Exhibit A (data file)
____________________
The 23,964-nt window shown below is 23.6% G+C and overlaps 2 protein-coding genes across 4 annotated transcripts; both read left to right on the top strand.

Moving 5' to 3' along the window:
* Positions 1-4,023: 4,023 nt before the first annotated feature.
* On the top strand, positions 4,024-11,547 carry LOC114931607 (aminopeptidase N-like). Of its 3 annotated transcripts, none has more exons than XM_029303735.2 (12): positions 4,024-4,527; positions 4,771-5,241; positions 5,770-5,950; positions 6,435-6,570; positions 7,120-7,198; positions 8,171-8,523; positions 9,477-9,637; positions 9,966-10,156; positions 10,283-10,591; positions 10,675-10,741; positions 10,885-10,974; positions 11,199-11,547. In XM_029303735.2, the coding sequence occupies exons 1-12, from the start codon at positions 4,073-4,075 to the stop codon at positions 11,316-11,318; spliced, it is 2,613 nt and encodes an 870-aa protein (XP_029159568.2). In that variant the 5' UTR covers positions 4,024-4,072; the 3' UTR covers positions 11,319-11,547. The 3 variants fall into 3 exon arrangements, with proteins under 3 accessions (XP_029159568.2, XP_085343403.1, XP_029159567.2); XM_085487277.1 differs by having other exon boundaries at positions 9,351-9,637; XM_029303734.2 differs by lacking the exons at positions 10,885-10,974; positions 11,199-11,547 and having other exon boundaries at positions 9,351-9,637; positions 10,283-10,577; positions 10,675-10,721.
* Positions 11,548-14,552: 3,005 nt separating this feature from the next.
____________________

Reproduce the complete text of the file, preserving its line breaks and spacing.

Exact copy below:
The 23,964-nt window shown below is 23.6% G+C and overlaps 2 protein-coding genes across 4 annotated transcripts; both read left to right on the top strand.

Moving 5' to 3' along the window:
* Positions 1-4,023: 4,023 nt before the first annotated feature.
* On the top strand, positions 4,024-11,547 carry LOC114931607 (aminopeptidase N-like). Of its 3 annotated transcripts, none has more exons than XM_029303735.2 (12): positions 4,024-4,527; positions 4,771-5,241; positions 5,770-5,950; positions 6,435-6,570; positions 7,120-7,198; positions 8,171-8,523; positions 9,477-9,637; positions 9,966-10,156; positions 10,283-10,591; positions 10,675-10,741; positions 10,885-10,974; positions 11,199-11,547. In XM_029303735.2, the coding sequence occupies exons 1-12, from the start codon at positions 4,073-4,075 to the stop codon at positions 11,316-11,318; spliced, it is 2,613 nt and encodes an 870-aa protein (XP_029159568.2). In that variant the 5' UTR covers positions 4,024-4,072; the 3' UTR covers positions 11,319-11,547. The 3 variants fall into 3 exon arrangements, with proteins under 3 accessions (XP_029159568.2, XP_085343403.1, XP_029159567.2); XM_085487277.1 differs by having other exon boundaries at positions 9,351-9,637; XM_029303734.2 differs by lacking the exons at positions 10,885-10,974; positions 11,199-11,547 and having other exon boundaries at positions 9,351-9,637; positions 10,283-10,577; positions 10,675-10,721.
* Positions 11,548-14,552: 3,005 nt separating this feature from the next.